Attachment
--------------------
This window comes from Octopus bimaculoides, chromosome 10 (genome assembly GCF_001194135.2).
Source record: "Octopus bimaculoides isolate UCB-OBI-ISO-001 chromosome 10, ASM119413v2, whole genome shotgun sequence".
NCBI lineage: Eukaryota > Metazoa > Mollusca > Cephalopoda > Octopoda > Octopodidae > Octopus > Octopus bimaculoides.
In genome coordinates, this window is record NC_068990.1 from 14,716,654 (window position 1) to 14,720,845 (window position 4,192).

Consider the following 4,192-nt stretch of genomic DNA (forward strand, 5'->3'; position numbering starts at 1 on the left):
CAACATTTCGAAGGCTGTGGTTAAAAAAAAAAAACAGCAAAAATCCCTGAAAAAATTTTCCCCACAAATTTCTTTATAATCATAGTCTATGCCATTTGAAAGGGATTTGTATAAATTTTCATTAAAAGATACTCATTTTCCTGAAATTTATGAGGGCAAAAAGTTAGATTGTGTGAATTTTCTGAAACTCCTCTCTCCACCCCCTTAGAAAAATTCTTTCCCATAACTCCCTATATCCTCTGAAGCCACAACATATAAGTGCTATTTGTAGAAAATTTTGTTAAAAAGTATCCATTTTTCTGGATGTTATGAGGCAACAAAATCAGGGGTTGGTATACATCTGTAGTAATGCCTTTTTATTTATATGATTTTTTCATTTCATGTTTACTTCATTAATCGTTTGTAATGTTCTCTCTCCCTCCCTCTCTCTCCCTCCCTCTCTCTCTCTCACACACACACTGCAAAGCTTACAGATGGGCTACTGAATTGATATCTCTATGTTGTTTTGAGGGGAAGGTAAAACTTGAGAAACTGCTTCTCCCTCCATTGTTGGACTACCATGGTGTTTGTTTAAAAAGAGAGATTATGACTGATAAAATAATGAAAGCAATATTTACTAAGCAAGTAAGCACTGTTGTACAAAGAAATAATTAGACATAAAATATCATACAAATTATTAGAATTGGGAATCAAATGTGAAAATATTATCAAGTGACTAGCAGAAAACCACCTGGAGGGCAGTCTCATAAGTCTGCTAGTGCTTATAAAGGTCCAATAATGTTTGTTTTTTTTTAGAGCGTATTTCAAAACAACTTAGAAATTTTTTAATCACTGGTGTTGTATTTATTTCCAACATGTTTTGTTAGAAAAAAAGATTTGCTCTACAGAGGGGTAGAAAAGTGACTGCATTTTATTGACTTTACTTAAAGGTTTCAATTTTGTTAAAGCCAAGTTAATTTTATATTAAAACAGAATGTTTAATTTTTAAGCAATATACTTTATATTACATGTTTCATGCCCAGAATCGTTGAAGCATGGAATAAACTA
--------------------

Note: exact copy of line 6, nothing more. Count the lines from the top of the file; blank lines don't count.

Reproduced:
CAACATTTCGAAGGCTGTGGTTAAAAAAAAAAAACAGCAAAAATCCCTGAAAAAATTTTCCCCACAAATTTCTTTATAATCATAGTCTATGCCATTTGAAAGGGATTTGTATAAATTTTCATTAAAAGATACTCATTTTCCTGAAATTTATGAGGGCAAAAAGTTAGATTGTGTGAATTTTCTGAAACTCCTCTCTCCACCCCCTTAGAAAAATTCTTTCCCATAACTCCCTATATCCTCTGAAGCCACAACATATAAGTGCTATTTGTAGAAAATTTTGTTAAAAAGTATCCATTTTTCTGGATGTTATGAGGCAACAAAATCAGGGGTTGGTATACATCTGTAGTAATGCCTTTTTATTTATATGATTTTTTCATTTCATGTTTACTTCATTAATCGTTTGTAATGTTCTCTCTCCCTCCCTCTCTCTCCCTCCCTCTCTCTCTCTCACACACACACTGCAAAGCTTACAGATGGGCTACTGAATTGATATCTCTATGTTGTTTTGAGGGGAAGGTAAAACTTGAGAAACTGCTTCTCCCTCCATTGTTGGACTACCATGGTGTTTGTTTAAAAAGAGAGATTATGACTGATAAAATAATGAAAGCAATATTTACTAAGCAAGTAAGCACTGTTGTACAAAGAAATAATTAGACATAAAATATCATACAAATTATTAGAATTGGGAATCAAATGTGAAAATATTATCAAGTGACTAGCAGAAAACCACCTGGAGGGCAGTCTCATAAGTCTGCTAGTGCTTATAAAGGTCCAATAATGTTTGTTTTTTTTTAGAGCGTATTTCAAAACAACTTAGAAATTTTTTAATCACTGGTGTTGTATTTATTTCCAACATGTTTTGTTAGAAAAAAAGATTTGCTCTACAGAGGGGTAGAAAAGTGACTGCATTTTATTGACTTTACTTAAAGGTTTCAATTTTGTTAAAGCCAAGTTAATTTTATATTAAAACAGAATGTTTAATTTTTAAGCAATATACTTTATATTACATGTTTCATGCCCAGAATCGTTGAAGCATGGAATAAACTA